While it’s hard enough to make a successful comedy when more than half of the country does not understand the premise; it’s just as difficult to do so when the much of that film’s subjects concern gangs, drive-by shootings and murder. Yes, getting killed can sure put the kibosh on one’s funny bone. Still, the creators of the “Barbershop” franchise (which began in 2002 and was directed by Tim Story and starred Ice Cube and Cedric the Entertainer; a lame sequel, “Barbershop 2: Back in Business,” directed by Kevin Rodney Sullivan was next in 2004, as well as an even dumber cable TV series) have no problems with either obstacle.
And although the first was often critically-acclaimed as a comedy with heart, the fact that it has taken more than a decade to make a third installment might tell one something else. Just look at the track record of films with the numeral 3 (including Roman) in the titles — “Superman III,” “Alien³,” “Spider-Man 3,” “The Godfather Part III,” as well as thirds without a number in their title like “The Matrix Revolutions,” “X-Men: The Last Stand” and “Pirates of the Caribbean: At World’s End,” to name but a few — and you will get my drift.
Anyway, this number three, Barbershop: The Next Cut, under the deft hand of Malcolm D. Lee (who helmed “Scary Movie 5”), begins with Calvin, the shop’s owner (Ice Cube, born O’Shea Jackson and recent star of another headscratcher of a sequel “Ride Along 2”; speaking of which, I’m surprised the ubiquitous Kevin Hart did not appear in this one) offering an ode to the south side of Chicago, the home of President Barack Obama and the home of some of the worst gang violence in the country.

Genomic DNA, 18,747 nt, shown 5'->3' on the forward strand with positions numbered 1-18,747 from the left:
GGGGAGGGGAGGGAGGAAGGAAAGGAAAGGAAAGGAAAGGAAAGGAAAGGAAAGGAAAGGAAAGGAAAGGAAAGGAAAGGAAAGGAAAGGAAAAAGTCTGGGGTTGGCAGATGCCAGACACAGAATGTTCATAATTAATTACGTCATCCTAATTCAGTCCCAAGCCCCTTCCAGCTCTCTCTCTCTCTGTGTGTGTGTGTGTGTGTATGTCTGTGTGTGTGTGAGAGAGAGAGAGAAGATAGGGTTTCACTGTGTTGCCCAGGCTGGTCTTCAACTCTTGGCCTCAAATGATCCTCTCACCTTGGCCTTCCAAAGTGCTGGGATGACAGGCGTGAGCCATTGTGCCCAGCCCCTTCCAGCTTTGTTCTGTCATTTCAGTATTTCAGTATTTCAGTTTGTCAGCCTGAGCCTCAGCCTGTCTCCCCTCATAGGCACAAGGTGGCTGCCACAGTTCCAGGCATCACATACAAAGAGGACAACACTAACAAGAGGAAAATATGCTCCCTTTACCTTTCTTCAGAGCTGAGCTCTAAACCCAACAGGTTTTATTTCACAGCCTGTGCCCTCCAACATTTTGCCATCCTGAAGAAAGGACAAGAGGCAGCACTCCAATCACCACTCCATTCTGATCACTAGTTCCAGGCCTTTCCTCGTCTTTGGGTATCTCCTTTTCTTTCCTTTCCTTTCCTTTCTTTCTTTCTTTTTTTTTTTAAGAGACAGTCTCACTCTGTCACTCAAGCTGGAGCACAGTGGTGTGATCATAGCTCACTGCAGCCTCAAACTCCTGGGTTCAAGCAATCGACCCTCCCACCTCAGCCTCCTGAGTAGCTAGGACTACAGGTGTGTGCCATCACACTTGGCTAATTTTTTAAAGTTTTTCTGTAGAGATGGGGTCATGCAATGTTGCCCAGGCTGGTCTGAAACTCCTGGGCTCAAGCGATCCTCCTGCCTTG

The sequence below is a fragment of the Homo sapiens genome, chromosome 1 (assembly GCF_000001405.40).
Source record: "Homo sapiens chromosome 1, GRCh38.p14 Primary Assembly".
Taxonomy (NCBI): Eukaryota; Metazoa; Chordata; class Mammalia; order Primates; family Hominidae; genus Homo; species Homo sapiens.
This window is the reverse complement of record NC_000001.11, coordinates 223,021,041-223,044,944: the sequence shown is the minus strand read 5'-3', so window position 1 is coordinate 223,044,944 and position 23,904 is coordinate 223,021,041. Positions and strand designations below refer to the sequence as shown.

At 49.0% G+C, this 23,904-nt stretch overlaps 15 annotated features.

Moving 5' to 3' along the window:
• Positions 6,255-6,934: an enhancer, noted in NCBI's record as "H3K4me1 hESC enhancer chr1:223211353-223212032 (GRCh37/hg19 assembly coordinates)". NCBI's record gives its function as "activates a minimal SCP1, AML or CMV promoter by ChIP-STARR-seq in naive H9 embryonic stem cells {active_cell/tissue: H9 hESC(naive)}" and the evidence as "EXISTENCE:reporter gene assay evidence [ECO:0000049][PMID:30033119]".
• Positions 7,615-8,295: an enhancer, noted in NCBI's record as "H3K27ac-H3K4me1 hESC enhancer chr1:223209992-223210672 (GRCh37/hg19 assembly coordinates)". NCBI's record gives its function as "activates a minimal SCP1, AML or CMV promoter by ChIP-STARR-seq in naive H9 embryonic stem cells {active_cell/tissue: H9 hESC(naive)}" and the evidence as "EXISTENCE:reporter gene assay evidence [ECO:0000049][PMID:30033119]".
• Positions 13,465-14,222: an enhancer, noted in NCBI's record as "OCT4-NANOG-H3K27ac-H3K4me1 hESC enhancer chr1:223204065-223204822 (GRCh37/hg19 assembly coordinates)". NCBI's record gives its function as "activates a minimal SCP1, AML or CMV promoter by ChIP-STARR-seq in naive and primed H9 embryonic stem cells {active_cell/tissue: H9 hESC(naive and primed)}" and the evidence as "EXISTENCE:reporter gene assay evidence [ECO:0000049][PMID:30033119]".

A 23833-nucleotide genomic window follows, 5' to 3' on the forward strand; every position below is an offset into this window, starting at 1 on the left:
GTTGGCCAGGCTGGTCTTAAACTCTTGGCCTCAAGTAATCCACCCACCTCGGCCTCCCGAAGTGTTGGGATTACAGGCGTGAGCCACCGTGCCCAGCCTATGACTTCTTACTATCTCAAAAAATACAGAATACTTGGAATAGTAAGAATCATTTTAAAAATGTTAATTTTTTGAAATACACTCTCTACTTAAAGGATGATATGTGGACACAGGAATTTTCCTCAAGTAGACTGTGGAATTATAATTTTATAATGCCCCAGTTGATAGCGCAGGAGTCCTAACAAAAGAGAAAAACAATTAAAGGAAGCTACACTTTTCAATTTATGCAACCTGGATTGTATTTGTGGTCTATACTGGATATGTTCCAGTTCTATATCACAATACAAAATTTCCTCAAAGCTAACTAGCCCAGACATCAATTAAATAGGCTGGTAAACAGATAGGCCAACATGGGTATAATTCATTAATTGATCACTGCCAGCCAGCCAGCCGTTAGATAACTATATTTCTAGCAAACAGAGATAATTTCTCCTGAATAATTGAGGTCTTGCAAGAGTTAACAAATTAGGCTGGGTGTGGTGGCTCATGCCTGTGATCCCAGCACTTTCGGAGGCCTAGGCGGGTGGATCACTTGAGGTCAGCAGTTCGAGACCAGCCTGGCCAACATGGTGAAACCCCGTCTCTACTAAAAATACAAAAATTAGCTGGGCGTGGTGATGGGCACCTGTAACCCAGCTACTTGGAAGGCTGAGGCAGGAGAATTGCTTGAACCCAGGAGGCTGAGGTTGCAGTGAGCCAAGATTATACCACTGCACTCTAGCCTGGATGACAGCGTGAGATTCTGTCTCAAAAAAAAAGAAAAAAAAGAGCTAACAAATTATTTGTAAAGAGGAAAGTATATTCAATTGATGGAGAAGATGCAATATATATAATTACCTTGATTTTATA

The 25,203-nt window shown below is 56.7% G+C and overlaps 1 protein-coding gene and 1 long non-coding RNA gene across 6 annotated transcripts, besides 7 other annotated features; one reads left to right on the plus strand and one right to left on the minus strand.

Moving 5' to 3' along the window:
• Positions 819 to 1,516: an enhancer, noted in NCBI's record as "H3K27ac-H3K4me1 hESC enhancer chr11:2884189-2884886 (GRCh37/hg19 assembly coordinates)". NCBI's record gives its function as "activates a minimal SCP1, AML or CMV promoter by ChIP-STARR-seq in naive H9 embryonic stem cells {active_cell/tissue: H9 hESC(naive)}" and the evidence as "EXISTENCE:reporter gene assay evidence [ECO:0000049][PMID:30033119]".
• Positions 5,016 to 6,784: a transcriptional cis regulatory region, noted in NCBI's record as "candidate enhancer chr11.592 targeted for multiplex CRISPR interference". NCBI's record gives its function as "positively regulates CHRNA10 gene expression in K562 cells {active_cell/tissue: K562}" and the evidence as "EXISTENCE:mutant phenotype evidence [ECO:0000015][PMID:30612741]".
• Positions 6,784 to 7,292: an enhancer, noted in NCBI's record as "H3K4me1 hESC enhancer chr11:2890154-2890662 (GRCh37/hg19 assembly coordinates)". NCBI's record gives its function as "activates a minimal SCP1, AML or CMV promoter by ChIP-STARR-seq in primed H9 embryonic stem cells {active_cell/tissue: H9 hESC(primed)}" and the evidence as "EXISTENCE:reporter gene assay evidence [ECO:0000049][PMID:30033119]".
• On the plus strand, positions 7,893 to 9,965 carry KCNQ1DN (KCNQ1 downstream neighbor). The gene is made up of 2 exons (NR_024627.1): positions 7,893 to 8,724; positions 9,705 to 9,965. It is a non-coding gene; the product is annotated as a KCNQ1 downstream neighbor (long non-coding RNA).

In the midsts of all of this, Calvin has to share the rent with women’s stylist, Angie, (Regina Hall, “Vacation”) to make ends meet. This situation also allows the battle of the sexes to come to the forefront as the misogynistic staff and customers of Calvin and the sassy sisters who work for Angie get their hooks and claws in during the shop’s interior conversation sequences (example, we learn that in the black community, for instance, women like men with above average-sized genitalia, like women of EVERY community, I suppose). The result, Cedric the Entertainer (“Larry Crowne”) as the ancient Eddie, is really the only consistently funny person in the whole film and his often politically-incorrect barbs are more interesting than the plot of Calvin’s son, Jalen (Michael Rainey Jr., “Orange Is the New Black” TV series and whose acting skills make Jaden Smith look like Denzel Washington). It seems that Jalen and his friend are alienated from their parents and turn to gang members for the support they cannot get at home.
These scenes, while competent on their own, mix awkwardly with the sexual innuendo (and downright overtly sexual situations) and other goofball characters which can only take place in Hollywood, i.e., Calvin’s best friend, Rashad (Common, born Lonnie Rashid Lynn Jr., “Run All Night”) has every woman in the shop throwing themselves at him, including Draya (Nicki Minaj, the woman who ruined the singing competition TV show “American Idol”); a resident idiot, Jerrod (Lamorne Morris, “Sex Ed”); the jack-of-all-trades operator One-Stop (J.B. Smoove, “Top Five”) and the token “non-Negro,” Raja (Utkarsh Ambudkar, “Freaks of Nature”).
With all of the silliness going on, it’s difficult to care about how Calvin plans to sell his part of the business and move to the north side, or how Jerrod comes up with the idea to use the venue as a “safe zone” and have a cease fire for 48 hours, and especially the throwaway shooting death of one of the characters. Barbershop: The Next Cut is ambitious and certainly worthy of a look, but in the end, becomes a preachy, pandering and boot-licking homage to Obama, a Chief Executive more than half the nation has a problem with (an impersonator even appears at the end for a stale routine). As such, I have to take the entire proceeding with less than a grain of salt.
This is more than proven when the safe zone idea goes viral and several “celebrities,” including pro basketball player Anthony Davis, among others, show up. See Barbershop: The Next Cut if you must, but do not expect to learn any more about the characters of any other blaxploitation comedy or much about the current state of racial relations for that matter.